A herd of buffalo swarms down the wall, frozen in mid-descent. More
infestation than stampede, they invade the gallery space, en masse.
Undeniably humorous yet simultaneously tragic, these diminutive
beasts are driven by an onslaught of questions. Why are they here?
Do they follow like lemmings off the ledge, endangering them-selves
in the haste? Or have they assembled in protest, reclaiming these
walls as long-lost prairies, invading our space as we once invaded
Kia Neills recent sculpture does
not offer easy answers. Herding together collective ironies, she
explores the inexorable bond between domesticity and control with
playful wit and a caustic eye. In a number of pieces, she uses bison
as visual metaphor. Their story, a complex history of abuse, neglect
and protection, is underlined with a collective need to control.
From a treasured natural resource to
a pestilence standing in the way of progress, the American Bison
has witnessed many shifts in public standing. Once so great in number
they were thought to be in inexhaustible supply, the government
paid bounties for their disposal. Although at one time they were
hunted to the point of endangerment, the bison are now guarded and
maintained by that same government. The irony of their predicament
is succinctly illustrated in Kia Neills Buffalo Squirt
Gun. Here, a childs harmless squirt gun impales the miniature
bison, playfully binding him to the device of his own gruesome destruction
- a fitting portrait of cruelty borne of innocence.
In Buffalo Geyser, the once majestic
beast is harnessed with the trappings of make-shift technology.
Leashed to the wall with an extension cord, the creature patiently
stands by as the replicated geyser strapped to his back periodically
goes off. This miniature Old Faithful, regulated by household timers,
attracts its own tourists much like its famous counterpart at Yellowstone.
Yellowstone National Park is one of the
governmentally protected areas where the beasts still roam, but
the geysers and the buffalo share more than this geographical bond.
Through the course of human intervention, they have both been relegated
to the realm of the predictable. As tourists, we gather and watch
in regulated intervals as water erupts from the earth. We take pictures
as majestic creatures saunter behind placards displaying their names.
In this interaction with the natural world, have we have domesticated
the wonder out of nature? Neill tempers the seriousness of this
inquiry with her distinct brand of humor.
In Betty Crocker, Neill shifts
her focus to a different brand of domesticity, where gendered, familial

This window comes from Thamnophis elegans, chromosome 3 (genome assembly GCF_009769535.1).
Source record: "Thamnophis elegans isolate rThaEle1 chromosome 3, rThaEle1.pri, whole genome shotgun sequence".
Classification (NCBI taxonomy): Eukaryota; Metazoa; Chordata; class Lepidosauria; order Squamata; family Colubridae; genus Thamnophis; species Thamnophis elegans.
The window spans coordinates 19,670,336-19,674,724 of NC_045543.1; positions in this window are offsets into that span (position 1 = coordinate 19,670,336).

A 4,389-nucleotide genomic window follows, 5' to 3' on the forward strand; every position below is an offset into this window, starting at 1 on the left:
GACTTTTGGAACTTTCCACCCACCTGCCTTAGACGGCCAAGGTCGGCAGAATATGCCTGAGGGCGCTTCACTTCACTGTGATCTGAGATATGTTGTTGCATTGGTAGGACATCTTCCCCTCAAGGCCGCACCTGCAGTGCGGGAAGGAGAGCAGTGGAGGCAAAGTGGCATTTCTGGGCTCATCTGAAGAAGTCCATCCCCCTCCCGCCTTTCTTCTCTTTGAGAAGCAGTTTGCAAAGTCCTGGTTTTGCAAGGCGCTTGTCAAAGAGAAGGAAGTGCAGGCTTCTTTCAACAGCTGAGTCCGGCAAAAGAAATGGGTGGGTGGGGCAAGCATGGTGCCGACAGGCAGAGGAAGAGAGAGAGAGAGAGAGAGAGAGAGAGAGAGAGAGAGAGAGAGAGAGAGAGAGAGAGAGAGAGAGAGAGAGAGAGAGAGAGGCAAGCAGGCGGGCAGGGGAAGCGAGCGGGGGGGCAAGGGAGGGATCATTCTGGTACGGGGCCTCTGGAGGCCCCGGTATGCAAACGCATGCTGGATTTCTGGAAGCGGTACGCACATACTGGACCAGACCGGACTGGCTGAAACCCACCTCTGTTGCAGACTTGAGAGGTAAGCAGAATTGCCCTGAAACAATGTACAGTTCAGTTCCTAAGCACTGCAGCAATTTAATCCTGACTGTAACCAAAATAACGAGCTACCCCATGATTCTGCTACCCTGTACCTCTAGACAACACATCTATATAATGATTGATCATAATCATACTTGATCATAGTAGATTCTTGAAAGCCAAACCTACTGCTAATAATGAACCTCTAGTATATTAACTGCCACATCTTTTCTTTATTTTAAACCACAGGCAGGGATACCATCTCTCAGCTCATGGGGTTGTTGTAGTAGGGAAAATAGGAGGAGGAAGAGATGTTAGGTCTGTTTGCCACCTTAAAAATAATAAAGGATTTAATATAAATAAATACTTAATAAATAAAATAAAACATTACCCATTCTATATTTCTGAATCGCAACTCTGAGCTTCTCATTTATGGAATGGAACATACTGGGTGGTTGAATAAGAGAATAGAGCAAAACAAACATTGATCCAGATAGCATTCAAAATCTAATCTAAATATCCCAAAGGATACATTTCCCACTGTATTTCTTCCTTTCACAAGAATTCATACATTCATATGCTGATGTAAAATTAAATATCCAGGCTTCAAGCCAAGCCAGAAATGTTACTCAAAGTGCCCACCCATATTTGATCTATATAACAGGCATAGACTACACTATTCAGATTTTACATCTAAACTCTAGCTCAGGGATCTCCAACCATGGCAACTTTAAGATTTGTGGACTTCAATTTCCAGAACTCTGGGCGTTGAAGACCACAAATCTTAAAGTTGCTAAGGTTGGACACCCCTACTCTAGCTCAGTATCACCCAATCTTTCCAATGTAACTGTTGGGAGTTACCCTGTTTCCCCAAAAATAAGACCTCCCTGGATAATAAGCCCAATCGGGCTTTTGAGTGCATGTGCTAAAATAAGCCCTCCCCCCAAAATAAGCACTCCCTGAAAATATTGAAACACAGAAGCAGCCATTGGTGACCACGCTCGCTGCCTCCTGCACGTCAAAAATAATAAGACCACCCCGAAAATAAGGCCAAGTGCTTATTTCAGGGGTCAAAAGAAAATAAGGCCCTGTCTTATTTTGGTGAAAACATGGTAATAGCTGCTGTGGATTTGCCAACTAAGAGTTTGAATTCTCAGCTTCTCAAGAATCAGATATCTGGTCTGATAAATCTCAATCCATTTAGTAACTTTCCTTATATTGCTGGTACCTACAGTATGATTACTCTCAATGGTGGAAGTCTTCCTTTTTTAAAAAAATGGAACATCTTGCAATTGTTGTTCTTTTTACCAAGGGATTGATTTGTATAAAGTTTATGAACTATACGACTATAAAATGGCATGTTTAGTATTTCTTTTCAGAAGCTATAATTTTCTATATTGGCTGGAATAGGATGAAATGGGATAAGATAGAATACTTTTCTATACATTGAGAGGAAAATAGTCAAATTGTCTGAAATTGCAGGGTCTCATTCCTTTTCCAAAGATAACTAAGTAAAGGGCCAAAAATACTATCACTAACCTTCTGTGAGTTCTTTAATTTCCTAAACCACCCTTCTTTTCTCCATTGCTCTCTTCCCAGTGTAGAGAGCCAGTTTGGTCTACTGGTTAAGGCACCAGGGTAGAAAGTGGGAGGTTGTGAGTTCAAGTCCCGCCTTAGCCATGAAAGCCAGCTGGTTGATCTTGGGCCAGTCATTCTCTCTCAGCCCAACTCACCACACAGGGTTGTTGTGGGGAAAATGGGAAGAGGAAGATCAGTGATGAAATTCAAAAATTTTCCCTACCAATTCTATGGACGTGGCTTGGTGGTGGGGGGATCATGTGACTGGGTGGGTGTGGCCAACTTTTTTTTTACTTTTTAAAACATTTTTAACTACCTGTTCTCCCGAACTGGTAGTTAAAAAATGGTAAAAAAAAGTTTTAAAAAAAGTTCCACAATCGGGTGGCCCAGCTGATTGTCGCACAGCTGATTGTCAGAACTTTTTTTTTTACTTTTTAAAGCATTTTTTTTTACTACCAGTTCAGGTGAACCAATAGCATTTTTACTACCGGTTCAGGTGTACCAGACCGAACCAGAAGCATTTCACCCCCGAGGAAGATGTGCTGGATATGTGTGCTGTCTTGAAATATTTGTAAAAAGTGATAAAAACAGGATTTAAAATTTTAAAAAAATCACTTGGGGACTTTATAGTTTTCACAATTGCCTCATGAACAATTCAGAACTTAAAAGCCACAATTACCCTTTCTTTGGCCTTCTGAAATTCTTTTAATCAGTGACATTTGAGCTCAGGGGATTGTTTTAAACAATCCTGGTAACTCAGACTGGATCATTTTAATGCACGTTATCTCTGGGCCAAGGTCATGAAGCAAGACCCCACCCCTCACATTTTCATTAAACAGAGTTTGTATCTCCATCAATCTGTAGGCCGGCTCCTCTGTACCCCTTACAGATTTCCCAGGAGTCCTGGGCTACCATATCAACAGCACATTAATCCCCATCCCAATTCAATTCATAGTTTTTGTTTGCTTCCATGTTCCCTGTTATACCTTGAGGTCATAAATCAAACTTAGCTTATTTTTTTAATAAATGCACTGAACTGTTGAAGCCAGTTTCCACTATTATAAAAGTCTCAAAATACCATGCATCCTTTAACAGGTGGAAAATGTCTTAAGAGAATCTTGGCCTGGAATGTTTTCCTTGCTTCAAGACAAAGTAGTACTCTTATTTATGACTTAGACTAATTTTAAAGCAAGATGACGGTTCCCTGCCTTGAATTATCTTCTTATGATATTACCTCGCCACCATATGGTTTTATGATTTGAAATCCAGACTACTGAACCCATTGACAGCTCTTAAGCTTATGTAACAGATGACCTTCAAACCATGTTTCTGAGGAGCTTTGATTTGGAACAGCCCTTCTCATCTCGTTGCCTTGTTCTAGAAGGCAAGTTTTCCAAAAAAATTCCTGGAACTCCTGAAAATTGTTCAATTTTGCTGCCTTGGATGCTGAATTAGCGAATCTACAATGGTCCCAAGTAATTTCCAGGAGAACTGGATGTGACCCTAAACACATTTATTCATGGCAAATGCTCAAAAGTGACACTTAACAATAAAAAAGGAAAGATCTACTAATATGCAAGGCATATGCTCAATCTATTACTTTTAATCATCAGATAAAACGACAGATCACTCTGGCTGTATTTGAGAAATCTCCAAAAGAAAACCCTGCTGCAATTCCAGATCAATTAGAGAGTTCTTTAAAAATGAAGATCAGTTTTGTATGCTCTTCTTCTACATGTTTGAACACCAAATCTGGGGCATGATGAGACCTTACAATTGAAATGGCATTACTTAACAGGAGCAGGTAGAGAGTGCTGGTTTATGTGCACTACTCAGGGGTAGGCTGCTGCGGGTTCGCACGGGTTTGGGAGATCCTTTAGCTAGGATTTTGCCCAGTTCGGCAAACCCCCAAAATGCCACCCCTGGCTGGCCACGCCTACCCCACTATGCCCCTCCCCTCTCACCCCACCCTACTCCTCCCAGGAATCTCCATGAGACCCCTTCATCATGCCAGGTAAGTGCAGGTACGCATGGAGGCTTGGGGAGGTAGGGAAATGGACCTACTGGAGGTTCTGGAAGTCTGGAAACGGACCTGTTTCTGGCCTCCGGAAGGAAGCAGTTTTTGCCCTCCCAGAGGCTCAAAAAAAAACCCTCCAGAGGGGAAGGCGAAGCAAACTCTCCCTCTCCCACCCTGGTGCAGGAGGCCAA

ties bind cruelty and love. For this piece, the artist has set up
an enticing display of extremely unpalatable food. Using the conventions
of traditional cookbook photography, Neill draws on the namesake
of this piece as accomplice to her complex deception. At first glance
the delectable spread promises opulent indulgence, but upon inspection
of the accompanying diagram this homemakers dream becomes
a nightmare. The once promising fruit shake is revealed as moldy
maraschino cherries in curdled milk, and the rest of the meal follows
suit. As the role of nourishment is supplanted with something far
more sinister, the motivations behind the spread are called to question.
More disturbing than the revolting food, is the care with which
it was created. The oddly comic result plays with personal notions
of consumption, comfort and control.
We are introduced to a personification
of this conflict in Mommy Dearest. Leering through a sugary
frame is the title character, busily piping in the trappings of
her imprisonment. The too-sweet smile borders on menacing, and the
decorative flourishes hint at a maniacal drive. This piece not only
questions assumptions of gendered character and role, it brings
up another, more Freudian, conflict; how we reconcile the differences
between love and cruelty and protection and control.
Reclaiming individual experience in an
overly domesticated world is no simple (nor necessarily attainable)
task. In Kia Neills recent work, we are not given any remedies
to the predicament just a temporary reprieve. As the buffalo
cascade down the wall, there is a moment when disbelief is suspended.
During that brief interlude, the undeniable humor of the struggle
is clearly revealed, and we can look on in regained wonder.
Enter the Gallery